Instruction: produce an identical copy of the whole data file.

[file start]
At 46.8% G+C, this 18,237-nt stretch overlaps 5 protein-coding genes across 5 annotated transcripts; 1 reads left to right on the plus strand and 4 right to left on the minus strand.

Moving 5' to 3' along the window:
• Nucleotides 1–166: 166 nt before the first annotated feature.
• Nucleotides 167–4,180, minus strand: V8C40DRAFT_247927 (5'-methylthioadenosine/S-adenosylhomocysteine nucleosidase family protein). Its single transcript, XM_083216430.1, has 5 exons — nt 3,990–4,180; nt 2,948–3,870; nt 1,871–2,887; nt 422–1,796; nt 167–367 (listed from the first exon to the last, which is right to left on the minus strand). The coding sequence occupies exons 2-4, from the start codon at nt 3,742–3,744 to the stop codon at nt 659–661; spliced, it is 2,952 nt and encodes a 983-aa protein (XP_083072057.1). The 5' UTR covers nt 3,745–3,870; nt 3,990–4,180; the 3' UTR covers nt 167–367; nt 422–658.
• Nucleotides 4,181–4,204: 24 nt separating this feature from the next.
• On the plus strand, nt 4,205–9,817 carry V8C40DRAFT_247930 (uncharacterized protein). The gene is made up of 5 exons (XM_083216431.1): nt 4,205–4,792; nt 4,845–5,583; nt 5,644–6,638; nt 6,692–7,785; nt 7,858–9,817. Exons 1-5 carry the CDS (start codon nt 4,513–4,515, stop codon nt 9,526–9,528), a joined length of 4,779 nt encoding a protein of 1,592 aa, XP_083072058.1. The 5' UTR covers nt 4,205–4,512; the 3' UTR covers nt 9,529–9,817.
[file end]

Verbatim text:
At 46.8% G+C, this 18,237-nt stretch overlaps 5 protein-coding genes across 5 annotated transcripts; 1 reads left to right on the plus strand and 4 right to left on the minus strand.

Moving 5' to 3' along the window:
• Nucleotides 1–166: 166 nt before the first annotated feature.
• Nucleotides 167–4,180, minus strand: V8C40DRAFT_247927 (5'-methylthioadenosine/S-adenosylhomocysteine nucleosidase family protein). Its single transcript, XM_083216430.1, has 5 exons — nt 3,990–4,180; nt 2,948–3,870; nt 1,871–2,887; nt 422–1,796; nt 167–367 (listed from the first exon to the last, which is right to left on the minus strand). The coding sequence occupies exons 2-4, from the start codon at nt 3,742–3,744 to the stop codon at nt 659–661; spliced, it is 2,952 nt and encodes a 983-aa protein (XP_083072057.1). The 5' UTR covers nt 3,745–3,870; nt 3,990–4,180; the 3' UTR covers nt 167–367; nt 422–658.
• Nucleotides 4,181–4,204: 24 nt separating this feature from the next.
• On the plus strand, nt 4,205–9,817 carry V8C40DRAFT_247930 (uncharacterized protein). The gene is made up of 5 exons (XM_083216431.1): nt 4,205–4,792; nt 4,845–5,583; nt 5,644–6,638; nt 6,692–7,785; nt 7,858–9,817. Exons 1-5 carry the CDS (start codon nt 4,513–4,515, stop codon nt 9,526–9,528), a joined length of 4,779 nt encoding a protein of 1,592 aa, XP_083072058.1. The 5' UTR covers nt 4,205–4,512; the 3' UTR covers nt 9,529–9,817.